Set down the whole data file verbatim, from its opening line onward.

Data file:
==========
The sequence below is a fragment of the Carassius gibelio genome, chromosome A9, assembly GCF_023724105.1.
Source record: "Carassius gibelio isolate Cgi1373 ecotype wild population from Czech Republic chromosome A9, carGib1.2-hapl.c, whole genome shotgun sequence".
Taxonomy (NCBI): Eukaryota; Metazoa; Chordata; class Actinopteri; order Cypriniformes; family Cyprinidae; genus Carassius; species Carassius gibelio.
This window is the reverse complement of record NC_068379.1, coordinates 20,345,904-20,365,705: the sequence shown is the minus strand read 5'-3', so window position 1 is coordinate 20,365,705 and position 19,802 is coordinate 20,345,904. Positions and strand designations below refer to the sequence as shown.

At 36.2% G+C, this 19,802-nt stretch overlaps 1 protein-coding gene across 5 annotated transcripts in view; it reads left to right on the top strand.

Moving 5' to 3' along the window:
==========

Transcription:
The sequence below is a fragment of the Carassius gibelio genome, chromosome A9, assembly GCF_023724105.1.
Source record: "Carassius gibelio isolate Cgi1373 ecotype wild population from Czech Republic chromosome A9, carGib1.2-hapl.c, whole genome shotgun sequence".
Taxonomy (NCBI): Eukaryota; Metazoa; Chordata; class Actinopteri; order Cypriniformes; family Cyprinidae; genus Carassius; species Carassius gibelio.
This window is the reverse complement of record NC_068379.1, coordinates 20,345,904-20,365,705: the sequence shown is the minus strand read 5'-3', so window position 1 is coordinate 20,365,705 and position 19,802 is coordinate 20,345,904. Positions and strand designations below refer to the sequence as shown.

At 36.2% G+C, this 19,802-nt stretch overlaps 1 protein-coding gene across 5 annotated transcripts in view; it reads left to right on the top strand.

Moving 5' to 3' along the window: